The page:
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Slalom Cone Skating Forum Discussions about slalom cone skating, high-jump, and other freestyle trick skating. (Note that vert, street, and park skating discussions should be posted in our aggressive skating forum.)

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Old August 18th, 2015, 12:32 PM   #1
carlosesantos
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Default Needing help to approach a hard trick

Hi guys I'm having trouble learning the heel-toe screw (Korean spin or whatever you guys call it lol). I've been trying it for what? 6 months and It is not happening. Do you guys have any tips to help me conquer this trick? I know it is composed of two pivots the volte and the J-turn. What are some other base tricks or exercises to help with this trick? Do you know of any video tutorials about this trick?

Last edited by carlosesantos; August 18th, 2015 at 12:33 PM. Reason: heel-toe screw, hard tricks, slalom tricks, advice, inline skate slalom, korean spin
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Old August 19th, 2015, 01:10 AM   #2
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I learned this move very quickly (admittedly on quads, but I can do it on the corner of one wheel per foot as well as on two wheels per foot).

It took me about 5 hours of intense practice one afternoon to be able get 4 rotations; but they were really forced with lots of upper body twist and unwanted arm movements. It then took me a further 6 months to get it to the point where I was happy with it (i.e. completely motionless body with no visible means of rotation).

It's an easy move to do badly, but a difficult move to do well.

I can do all three variations of the Heel Toe Screw (no cone cross, one cone cross, and two cone cross) on 80s. I can also do the one cone cross version on pretty much any cone spacing from 40cm up to 2m plus.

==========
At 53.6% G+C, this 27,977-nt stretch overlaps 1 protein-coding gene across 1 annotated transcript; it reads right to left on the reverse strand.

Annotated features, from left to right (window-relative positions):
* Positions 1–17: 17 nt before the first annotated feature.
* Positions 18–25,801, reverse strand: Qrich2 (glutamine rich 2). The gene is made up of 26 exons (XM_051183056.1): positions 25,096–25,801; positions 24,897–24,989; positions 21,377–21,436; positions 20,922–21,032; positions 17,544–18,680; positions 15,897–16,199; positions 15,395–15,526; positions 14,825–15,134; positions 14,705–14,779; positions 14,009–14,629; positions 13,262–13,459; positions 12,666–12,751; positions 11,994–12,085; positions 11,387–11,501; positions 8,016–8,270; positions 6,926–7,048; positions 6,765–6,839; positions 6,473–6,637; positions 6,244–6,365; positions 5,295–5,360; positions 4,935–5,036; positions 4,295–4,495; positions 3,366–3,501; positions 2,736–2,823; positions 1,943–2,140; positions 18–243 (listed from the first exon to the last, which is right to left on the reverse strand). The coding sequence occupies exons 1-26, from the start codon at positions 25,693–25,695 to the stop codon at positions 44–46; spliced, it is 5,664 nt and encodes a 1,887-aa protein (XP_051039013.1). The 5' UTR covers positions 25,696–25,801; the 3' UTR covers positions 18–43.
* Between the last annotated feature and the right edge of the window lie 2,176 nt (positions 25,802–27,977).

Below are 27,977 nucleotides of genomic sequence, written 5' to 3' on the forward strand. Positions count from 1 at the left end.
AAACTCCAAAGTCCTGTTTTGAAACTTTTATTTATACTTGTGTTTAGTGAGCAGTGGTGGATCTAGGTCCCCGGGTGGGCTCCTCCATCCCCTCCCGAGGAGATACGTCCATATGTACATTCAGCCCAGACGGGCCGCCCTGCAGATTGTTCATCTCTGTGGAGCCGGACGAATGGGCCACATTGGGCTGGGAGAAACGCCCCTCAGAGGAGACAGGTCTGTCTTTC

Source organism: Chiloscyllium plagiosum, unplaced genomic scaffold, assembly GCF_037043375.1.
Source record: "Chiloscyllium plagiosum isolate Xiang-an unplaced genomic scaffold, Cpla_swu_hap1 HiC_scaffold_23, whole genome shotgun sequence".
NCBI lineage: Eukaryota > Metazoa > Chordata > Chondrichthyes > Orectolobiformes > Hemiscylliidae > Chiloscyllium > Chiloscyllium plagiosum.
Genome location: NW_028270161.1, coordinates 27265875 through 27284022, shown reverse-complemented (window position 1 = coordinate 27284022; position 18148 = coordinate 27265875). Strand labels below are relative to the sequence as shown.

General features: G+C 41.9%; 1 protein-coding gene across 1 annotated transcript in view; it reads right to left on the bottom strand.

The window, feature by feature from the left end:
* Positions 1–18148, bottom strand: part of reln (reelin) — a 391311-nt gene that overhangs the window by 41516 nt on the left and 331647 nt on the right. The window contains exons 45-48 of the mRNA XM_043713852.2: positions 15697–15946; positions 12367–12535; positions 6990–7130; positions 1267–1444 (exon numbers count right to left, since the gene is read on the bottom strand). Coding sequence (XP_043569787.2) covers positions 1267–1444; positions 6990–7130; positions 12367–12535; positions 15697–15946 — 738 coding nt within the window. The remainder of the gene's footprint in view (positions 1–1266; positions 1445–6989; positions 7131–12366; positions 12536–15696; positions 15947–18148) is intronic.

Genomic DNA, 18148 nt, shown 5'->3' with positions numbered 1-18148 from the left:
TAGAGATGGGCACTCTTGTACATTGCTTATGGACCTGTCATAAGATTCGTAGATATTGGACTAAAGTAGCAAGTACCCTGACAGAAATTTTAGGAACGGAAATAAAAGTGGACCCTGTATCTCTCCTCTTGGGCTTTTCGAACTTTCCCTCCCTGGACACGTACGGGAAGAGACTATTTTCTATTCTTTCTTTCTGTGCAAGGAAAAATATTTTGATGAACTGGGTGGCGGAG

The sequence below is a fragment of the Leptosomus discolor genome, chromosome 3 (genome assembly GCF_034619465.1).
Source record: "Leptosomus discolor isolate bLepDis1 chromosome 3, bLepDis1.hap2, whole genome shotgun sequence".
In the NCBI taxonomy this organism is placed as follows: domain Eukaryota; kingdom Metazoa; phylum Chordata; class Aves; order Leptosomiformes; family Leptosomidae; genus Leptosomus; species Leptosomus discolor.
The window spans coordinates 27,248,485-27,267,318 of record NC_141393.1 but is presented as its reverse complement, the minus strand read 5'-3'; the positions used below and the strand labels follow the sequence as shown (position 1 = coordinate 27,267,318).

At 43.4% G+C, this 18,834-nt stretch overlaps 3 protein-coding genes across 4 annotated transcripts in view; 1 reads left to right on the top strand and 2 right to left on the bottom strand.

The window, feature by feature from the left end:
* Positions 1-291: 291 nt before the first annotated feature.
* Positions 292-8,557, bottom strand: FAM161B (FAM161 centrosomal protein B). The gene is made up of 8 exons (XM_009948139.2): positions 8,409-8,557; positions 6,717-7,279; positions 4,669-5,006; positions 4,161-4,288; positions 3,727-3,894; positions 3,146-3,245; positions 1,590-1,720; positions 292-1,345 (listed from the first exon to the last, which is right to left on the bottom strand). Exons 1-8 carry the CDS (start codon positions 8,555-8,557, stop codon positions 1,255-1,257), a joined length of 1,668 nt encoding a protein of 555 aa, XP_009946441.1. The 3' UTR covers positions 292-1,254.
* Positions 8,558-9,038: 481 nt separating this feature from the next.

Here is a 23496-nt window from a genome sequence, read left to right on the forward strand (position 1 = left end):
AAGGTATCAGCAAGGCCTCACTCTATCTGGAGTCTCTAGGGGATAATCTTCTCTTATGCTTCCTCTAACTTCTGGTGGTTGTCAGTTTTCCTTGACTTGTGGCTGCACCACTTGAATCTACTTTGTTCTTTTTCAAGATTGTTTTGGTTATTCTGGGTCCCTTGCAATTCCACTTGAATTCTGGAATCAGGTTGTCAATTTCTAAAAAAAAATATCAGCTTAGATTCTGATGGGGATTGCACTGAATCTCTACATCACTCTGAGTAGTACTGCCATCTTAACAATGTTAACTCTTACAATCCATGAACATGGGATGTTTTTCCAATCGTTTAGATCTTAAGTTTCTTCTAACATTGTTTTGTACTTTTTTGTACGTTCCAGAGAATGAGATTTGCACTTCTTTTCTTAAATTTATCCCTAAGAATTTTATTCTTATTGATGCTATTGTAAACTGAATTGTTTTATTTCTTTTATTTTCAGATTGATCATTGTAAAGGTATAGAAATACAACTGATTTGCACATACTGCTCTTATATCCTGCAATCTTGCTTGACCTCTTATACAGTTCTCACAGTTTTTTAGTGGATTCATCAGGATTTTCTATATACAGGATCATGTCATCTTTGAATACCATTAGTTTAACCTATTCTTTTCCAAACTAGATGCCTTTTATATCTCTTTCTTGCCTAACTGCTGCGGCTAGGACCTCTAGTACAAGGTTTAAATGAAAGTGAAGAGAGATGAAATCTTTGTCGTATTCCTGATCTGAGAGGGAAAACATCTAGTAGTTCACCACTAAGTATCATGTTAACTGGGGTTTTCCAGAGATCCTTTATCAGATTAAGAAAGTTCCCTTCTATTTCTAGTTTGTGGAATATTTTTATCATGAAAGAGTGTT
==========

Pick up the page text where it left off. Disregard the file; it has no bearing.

I learned the move by being able to do cobra first, and then learning to weight shift so as to "walk" the rotation.

I have taught several inliners (some of whom are slalom competitors) how to do the move. However, it's difficult for me to give you advice when I can't see what you're doing wrong.

A video of you would help.
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Old August 19th, 2015, 01:30 AM   #3
Dontburnout
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Cool

Welcome to the forum, saw your intro,

...

http://m.youtube.com/watch?v=XdxRHLLUL88

Note how he shifts his body weight
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Old August 19th, 2015, 01:42 AM   #4
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Quote:
Originally Posted by Dontburnout View Post

http://m.youtube.com/watch?v=XdxRHLLUL88

Note how he shifts his body weight
That's a Heel Heel Swan, not a Heel Toe Screw.

The weight shift aspect is somewhat similar, but it's a different direction / leading leg, different wheel, and totally different stance.

I have found slalom tutorials to be virtually non-existent (which is bizarre for such a technical discipline). Most of the videos labelled as "tutorials" are just someone doing the move, without any kind of breakdown or explanation.
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Old August 19th, 2015, 02:18 AM   #5
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My bad...it was labeled Korean twist.


Some tutorials here:
Http://m.youtube.com/user/SkateFreestyleMenu

Click the videos tab at top middle, click sho more videos at bottom middle
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Old August 19th, 2015, 08:12 AM   #6